poll released by WDIV-TV.
Ed Sarpolus, vice president of
EPICIMRA, a Lansing-based polling
firm, said McCain has to get at least
40 percent of the Michigan Republi-
can vote to win the primary.
McCain campaign officials remain
optimistic about the Senator's appeal
to Michigan Republicans as he cam-
paigned across the state.
"I think we'll get 42 percent,"
McCain's Chief Strategist Mike Mur-
phy said.
McCain campaigners have spent the
last two days trying to entice GOP
See MCCAIN, Page 7

I

- - -

the deciding factor for McCain's vic-
tory in Michigan.
"It's going to be based on

McCain's Il-point defeat in Satur-
day's South Carolina primary to the
Arizona senator's inability to attract

ALEX WOLK'/Duaily
George W. Bush signs tee shirts for students yesterday during a rally at
Michigan State University.

1 to announce
construction of
diabetes center
Jalmle Winkler
ily News Editor ,
The University Health System tomorrow plans to
announce a joint endevour with the Juvenile Diabetes Foun-
dation to construct a $6 million research center based at the
University Hospitals.
Researchers at the new center will attempt to tackle com-
plications related to diabetes including vision failure, heart
problems, nerve damage and kidney failure.
t tomorrow's news conference, the University and
F will present their plans for clinical research and
officials will tour the University laboratories and treat-
ment areas where most of the new research will occur.
University officials said in a written statement that the
new center's mission "fits perfectly" with the ongoing work
of the University's Michigan Diabetes Research and Train-
in Center. which already studies diabetes at the molecular

First throw

Residence halls may
offer Caller ID in fall

By Anna Clark
Daily StaffReporter

Leaping on the technologically advanced
bandwagon, the University is prepared to offer
Caller ID to campus residence halls next fall.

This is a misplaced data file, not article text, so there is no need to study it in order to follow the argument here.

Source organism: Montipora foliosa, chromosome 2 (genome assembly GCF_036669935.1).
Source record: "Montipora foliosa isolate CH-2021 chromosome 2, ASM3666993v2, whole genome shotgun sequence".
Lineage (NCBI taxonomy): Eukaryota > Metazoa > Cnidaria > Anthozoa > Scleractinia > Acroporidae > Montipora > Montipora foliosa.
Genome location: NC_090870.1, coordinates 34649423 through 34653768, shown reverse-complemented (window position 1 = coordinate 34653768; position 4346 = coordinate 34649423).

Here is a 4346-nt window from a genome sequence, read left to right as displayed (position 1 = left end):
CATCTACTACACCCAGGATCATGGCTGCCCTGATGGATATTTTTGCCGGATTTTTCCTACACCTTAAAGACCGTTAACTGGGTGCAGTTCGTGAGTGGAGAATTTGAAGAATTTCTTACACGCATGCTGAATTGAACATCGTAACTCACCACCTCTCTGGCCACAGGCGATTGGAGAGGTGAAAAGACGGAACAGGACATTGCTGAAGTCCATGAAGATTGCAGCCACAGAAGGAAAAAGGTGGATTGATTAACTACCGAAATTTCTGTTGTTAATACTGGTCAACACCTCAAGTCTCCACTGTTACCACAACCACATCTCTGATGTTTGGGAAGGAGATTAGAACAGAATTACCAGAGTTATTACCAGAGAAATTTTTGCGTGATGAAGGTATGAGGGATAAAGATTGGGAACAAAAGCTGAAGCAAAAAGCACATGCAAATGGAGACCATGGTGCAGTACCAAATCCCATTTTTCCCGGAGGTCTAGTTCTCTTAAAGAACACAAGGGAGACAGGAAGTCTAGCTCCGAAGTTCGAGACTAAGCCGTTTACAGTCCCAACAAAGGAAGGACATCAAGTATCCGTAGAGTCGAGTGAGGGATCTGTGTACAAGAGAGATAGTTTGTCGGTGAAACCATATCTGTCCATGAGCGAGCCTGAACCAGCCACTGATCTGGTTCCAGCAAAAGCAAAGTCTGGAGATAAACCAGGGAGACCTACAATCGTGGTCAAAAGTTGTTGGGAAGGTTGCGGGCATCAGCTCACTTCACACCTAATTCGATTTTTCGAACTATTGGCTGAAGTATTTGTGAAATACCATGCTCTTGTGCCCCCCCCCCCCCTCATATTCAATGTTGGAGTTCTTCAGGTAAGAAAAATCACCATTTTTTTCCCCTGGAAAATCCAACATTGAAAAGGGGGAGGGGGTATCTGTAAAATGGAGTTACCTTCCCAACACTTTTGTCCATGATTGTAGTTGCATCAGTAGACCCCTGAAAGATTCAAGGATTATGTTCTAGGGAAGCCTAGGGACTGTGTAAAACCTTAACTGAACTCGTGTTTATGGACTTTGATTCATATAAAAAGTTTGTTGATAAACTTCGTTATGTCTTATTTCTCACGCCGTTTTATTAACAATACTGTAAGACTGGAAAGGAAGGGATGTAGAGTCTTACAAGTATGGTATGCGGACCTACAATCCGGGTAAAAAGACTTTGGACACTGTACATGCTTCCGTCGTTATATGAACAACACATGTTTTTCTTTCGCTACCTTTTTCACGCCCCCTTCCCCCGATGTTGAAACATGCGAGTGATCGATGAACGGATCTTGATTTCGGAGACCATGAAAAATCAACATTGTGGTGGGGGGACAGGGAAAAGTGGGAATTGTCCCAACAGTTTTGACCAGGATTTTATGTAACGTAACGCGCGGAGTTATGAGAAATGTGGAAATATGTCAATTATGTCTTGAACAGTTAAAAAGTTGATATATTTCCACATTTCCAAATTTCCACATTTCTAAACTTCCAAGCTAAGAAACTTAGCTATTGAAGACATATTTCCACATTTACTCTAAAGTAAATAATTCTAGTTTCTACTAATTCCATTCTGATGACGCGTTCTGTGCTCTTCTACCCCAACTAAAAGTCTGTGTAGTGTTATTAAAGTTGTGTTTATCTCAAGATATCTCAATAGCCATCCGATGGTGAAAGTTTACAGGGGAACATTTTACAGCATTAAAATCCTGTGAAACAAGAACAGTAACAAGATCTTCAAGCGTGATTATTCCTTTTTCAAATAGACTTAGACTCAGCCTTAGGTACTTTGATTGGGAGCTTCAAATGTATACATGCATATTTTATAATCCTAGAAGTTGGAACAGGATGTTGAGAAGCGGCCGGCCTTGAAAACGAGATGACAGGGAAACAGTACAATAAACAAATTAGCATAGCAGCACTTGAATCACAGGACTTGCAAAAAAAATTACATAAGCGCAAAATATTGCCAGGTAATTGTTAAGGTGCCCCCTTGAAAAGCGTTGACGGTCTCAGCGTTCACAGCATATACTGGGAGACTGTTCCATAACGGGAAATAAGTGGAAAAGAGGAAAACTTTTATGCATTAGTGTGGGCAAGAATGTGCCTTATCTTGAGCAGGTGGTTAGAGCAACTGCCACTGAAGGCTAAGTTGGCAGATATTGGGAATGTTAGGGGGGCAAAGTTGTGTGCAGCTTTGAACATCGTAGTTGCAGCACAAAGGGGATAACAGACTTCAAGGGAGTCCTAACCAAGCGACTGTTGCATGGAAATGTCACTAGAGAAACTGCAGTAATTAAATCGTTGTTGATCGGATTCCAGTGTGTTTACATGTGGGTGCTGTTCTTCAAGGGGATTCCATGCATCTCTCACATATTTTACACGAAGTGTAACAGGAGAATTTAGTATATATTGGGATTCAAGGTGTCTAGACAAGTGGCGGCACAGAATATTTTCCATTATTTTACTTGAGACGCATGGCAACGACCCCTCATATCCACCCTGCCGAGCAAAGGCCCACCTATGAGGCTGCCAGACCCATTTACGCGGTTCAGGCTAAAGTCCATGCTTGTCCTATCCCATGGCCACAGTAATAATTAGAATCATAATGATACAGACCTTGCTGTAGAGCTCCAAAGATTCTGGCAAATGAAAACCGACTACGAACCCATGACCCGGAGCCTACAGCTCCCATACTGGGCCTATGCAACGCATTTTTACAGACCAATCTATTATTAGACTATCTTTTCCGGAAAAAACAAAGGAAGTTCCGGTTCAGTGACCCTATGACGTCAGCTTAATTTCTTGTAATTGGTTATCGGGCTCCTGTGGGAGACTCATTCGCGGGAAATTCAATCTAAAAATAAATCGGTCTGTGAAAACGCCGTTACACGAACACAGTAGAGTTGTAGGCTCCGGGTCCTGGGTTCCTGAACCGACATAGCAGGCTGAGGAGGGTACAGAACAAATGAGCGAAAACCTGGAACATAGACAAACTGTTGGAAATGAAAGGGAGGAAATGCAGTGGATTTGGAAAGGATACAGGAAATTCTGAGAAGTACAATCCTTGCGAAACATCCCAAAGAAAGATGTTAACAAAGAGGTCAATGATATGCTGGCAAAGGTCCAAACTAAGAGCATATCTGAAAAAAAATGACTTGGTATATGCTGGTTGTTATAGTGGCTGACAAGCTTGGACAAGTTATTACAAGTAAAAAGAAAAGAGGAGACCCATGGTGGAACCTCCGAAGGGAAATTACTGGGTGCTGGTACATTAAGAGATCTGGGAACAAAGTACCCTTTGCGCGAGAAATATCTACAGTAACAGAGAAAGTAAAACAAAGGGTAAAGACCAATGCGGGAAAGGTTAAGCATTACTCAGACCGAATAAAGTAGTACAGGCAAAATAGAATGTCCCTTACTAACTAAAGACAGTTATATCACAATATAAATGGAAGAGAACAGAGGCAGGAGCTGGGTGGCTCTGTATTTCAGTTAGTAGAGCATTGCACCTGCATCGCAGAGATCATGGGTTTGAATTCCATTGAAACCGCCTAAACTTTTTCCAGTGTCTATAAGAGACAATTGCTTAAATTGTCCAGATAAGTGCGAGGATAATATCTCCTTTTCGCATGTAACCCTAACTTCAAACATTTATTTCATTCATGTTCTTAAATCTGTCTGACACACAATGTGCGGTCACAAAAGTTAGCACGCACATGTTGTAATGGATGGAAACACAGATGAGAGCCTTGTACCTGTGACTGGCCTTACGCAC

Eastern Michigan University and Michigan
State University installed similar systems earlier
this year.
"We have been exploring the possibilities for
about a year now, and we're technically poised to
bring Caller ID to residence halls this fall," said
Catherine Lilly, customer service manager of the
University's Information Technology Communi-
cations.
Lilly said students have requested access to the
same phone services on campus they have at
home, and it is the University's responsibility to
offer as much as they can.
Eastern Michigan Associate Housing Director

Lilly explained that there are still many
"policy issues" to work through before the
University of Michigan begins service.
"For instance, we don't know who will pay,
who won't, if the service will be optional, if
the University or the students will provide
phones capable for the service," Lilly said.
After a meeting with University Housing
next week, the Information Technology Divi-
sion expects to have plans for the system set
within the next six weeks - before orienta-
tion materials are sent out to incoming stu-
dents.
"Our goal is that students will come to campus
next fall knowing the service will be there, so
they can have any equipment they will need,"
Lilly said.
The University, like Eastern Michigan, has a
contract with Ameritech.
"We'd work closely through (the Residence

a R t"21 f yet
it ]